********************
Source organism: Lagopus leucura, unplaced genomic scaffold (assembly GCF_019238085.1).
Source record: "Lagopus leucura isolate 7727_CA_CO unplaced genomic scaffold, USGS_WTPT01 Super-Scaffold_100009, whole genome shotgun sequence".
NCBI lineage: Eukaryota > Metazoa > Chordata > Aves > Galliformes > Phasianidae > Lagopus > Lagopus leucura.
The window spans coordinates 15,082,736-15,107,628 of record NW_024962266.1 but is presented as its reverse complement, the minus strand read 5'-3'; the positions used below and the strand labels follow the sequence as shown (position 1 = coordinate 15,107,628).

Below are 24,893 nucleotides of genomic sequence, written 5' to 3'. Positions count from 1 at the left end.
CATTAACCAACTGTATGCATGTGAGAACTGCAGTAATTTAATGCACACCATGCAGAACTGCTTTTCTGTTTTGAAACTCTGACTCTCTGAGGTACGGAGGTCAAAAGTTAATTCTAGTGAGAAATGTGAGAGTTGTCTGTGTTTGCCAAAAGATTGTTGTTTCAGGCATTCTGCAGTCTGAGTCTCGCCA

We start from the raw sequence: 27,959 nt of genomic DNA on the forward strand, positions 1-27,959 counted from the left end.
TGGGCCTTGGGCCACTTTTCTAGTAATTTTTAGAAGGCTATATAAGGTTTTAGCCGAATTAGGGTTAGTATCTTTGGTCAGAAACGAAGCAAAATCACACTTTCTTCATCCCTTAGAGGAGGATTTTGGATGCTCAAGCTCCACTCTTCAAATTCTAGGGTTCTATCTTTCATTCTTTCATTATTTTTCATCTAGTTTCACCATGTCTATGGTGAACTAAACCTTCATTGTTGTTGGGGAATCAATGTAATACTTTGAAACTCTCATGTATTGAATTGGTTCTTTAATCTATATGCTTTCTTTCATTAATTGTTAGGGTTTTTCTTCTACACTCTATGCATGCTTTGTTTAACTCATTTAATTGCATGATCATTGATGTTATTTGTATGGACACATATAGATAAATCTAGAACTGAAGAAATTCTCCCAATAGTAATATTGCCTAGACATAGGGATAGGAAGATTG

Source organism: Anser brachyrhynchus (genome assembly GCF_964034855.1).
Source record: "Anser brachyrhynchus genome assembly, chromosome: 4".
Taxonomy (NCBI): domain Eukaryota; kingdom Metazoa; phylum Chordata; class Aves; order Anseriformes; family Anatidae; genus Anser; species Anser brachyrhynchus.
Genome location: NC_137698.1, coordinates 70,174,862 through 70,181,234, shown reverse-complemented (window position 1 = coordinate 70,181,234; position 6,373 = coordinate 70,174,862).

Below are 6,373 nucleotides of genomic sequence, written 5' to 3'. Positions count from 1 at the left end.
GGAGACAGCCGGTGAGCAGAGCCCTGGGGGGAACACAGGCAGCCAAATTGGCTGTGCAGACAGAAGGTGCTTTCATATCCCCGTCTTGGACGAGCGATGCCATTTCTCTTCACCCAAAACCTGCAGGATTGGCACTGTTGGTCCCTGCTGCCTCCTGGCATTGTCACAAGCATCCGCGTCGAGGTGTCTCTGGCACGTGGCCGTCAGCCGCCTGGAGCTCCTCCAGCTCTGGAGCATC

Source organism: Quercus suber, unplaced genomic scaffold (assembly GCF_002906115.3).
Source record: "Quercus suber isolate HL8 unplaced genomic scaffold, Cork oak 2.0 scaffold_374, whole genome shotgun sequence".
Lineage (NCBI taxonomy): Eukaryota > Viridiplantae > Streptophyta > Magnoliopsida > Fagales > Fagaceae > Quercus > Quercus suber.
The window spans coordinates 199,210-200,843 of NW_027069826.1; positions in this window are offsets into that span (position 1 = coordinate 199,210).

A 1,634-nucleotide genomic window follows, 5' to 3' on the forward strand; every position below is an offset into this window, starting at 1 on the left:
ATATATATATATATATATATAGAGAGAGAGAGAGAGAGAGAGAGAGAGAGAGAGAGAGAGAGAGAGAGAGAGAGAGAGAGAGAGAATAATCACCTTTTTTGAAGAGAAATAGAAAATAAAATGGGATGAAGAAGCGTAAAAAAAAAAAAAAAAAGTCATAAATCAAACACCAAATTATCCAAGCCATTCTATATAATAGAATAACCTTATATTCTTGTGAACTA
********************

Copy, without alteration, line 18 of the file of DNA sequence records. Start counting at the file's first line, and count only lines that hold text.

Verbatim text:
The window spans coordinates 199,210-200,843 of NW_027069826.1; positions in this window are offsets into that span (position 1 = coordinate 199,210).